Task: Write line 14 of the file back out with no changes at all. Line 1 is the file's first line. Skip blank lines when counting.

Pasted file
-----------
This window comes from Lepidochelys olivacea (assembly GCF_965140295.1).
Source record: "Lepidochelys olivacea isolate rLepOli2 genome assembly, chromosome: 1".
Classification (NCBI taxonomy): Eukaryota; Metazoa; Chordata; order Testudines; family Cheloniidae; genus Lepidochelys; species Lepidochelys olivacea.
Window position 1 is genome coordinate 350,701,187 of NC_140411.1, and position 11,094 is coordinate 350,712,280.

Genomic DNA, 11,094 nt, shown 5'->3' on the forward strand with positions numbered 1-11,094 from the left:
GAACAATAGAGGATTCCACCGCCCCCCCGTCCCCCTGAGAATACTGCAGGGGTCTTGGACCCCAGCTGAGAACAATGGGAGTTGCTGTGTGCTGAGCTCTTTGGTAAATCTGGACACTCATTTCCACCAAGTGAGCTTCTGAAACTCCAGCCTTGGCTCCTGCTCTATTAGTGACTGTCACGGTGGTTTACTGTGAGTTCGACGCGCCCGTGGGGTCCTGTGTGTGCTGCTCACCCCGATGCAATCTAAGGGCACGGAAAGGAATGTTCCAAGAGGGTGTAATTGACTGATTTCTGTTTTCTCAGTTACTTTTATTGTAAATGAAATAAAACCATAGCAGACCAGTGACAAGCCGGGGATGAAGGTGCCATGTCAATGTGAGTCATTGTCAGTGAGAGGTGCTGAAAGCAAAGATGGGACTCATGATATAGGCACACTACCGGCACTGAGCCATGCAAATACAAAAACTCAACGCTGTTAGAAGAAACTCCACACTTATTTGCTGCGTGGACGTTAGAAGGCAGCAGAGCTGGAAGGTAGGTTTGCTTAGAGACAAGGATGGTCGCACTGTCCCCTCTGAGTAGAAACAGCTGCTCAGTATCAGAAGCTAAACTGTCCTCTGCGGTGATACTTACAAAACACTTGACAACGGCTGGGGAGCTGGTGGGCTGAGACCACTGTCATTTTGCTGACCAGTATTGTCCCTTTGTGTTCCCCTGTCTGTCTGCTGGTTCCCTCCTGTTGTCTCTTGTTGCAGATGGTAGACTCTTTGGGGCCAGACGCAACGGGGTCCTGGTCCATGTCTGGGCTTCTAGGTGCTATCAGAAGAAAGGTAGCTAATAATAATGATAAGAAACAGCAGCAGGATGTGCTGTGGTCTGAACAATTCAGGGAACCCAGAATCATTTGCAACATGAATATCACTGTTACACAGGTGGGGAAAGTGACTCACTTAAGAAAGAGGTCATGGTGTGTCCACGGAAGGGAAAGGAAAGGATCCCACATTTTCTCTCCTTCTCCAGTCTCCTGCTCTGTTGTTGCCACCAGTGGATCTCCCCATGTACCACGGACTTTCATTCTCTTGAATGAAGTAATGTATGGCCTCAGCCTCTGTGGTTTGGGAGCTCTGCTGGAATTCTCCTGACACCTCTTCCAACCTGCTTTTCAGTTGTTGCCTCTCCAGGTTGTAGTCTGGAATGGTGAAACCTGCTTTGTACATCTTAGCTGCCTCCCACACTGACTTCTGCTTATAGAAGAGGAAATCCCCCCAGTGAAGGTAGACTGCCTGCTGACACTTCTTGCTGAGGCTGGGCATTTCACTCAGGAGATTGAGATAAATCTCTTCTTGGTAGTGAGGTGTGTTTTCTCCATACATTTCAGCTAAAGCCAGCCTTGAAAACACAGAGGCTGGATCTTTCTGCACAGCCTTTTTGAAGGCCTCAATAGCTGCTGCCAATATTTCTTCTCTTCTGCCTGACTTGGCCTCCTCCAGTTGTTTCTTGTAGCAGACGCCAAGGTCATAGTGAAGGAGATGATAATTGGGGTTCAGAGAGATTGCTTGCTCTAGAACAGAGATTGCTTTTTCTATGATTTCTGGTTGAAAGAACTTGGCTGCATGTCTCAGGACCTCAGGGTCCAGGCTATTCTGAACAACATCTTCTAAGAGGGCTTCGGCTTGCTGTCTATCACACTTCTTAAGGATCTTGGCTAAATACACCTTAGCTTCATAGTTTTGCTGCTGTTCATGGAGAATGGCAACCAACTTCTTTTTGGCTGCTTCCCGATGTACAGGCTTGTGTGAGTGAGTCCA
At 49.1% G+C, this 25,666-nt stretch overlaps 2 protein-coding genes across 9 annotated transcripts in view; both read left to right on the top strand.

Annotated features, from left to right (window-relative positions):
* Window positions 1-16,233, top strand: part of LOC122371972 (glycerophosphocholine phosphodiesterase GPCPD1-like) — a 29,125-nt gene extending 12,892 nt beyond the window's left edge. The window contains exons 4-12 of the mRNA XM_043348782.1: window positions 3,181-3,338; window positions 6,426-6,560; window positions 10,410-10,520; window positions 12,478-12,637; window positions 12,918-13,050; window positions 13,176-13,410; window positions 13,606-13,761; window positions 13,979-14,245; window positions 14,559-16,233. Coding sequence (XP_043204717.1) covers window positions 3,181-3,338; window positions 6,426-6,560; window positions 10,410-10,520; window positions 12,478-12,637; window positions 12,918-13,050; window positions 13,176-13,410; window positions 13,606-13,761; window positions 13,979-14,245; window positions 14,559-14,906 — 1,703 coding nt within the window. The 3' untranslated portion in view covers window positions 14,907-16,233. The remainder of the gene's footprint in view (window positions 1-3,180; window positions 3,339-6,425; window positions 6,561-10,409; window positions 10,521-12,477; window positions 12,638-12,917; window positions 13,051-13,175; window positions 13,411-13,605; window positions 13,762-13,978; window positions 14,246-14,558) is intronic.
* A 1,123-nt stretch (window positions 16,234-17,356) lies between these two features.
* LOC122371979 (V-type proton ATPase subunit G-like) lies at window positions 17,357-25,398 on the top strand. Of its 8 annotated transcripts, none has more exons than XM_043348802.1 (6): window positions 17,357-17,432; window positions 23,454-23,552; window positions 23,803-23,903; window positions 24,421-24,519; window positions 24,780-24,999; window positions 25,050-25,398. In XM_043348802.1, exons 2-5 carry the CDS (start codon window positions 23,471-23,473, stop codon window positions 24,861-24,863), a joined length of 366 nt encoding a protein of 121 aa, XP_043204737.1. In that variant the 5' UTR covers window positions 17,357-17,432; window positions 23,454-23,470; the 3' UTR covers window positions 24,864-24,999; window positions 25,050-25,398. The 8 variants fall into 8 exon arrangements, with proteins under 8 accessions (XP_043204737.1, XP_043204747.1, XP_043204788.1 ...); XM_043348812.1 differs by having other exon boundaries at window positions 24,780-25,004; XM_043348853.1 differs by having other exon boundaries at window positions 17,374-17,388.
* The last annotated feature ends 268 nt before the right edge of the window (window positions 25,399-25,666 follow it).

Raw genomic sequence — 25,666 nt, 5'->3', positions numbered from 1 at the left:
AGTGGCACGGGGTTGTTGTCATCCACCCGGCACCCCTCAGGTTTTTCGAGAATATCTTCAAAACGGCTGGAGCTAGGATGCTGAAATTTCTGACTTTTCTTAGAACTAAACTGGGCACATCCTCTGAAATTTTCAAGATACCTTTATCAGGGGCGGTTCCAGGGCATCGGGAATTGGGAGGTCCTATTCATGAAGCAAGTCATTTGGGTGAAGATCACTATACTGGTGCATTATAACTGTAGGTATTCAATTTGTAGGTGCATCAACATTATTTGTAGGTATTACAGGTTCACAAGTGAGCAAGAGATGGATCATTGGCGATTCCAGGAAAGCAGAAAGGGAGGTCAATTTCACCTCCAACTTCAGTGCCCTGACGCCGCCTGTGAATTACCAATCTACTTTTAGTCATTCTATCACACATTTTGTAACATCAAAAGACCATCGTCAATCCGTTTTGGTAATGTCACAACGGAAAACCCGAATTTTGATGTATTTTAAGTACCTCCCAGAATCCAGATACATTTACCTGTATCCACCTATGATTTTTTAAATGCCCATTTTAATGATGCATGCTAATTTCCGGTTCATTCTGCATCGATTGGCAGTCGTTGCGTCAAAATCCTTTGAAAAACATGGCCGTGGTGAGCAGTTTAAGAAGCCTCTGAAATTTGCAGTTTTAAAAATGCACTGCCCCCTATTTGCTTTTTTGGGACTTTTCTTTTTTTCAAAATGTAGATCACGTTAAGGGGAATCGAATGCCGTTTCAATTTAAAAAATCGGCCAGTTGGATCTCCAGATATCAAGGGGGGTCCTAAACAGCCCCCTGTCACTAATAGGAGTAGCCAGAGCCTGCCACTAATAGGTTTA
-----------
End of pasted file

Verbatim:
AGTGGCACGGGGTTGTTGTCATCCACCCGGCACCCCTCAGGTTTTTCGAGAATATCTTCAAAACGGCTGGAGCTAGGATGCTGAAATTTCTGACTTTTCTTAGAACTAAACTGGGCACATCCTCTGAAATTTTCAAGATACCTTTATCAGGGGCGGTTCCAGGGCATCGGGAATTGGGAGGTCCTATTCATGAAGCAAGTCATTTGGGTGAAGATCACTATACTGGTGCATTATAACTGTAGGTATTCAATTTGTAGGTGCATCAACATTATTTGTAGGTATTACAGGTTCACAAGTGAGCAAGAGATGGATCATTGGCGATTCCAGGAAAGCAGAAAGGGAGGTCAATTTCACCTCCAACTTCAGTGCCCTGACGCCGCCTGTGAATTACCAATCTACTTTTAGTCATTCTATCACACATTTTGTAACATCAAAAGACCATCGTCAATCCGTTTTGGTAATGTCACAACGGAAAACCCGAATTTTGATGTATTTTAAGTACCTCCCAGAATCCAGATACATTTACCTGTATCCACCTATGATTTTTTAAATGCCCATTTTAATGATGCATGCTAATTTCCGGTTCATTCTGCATCGATTGGCAGTCGTTGCGTCAAAATCCTTTGAAAAACATGGCCGTGGTGAGCAGTTTAAGAAGCCTCTGAAATTTGCAGTTTTAAAAATGCACTGCCCCCTATTTGCTTTTTTGGGACTTTTCTTTTTTTCAAAATGTAGATCACGTTAAGGGGAATCGAATGCCGTTTCAATTTAAAAAATCGGCCAGTTGGATCTCCAGATATCAAGGGGGGTCCTAAACAGCCCCCTGTCACTAATAGGAGTAGCCAGAGCCTGCCACTAATAGGTTTA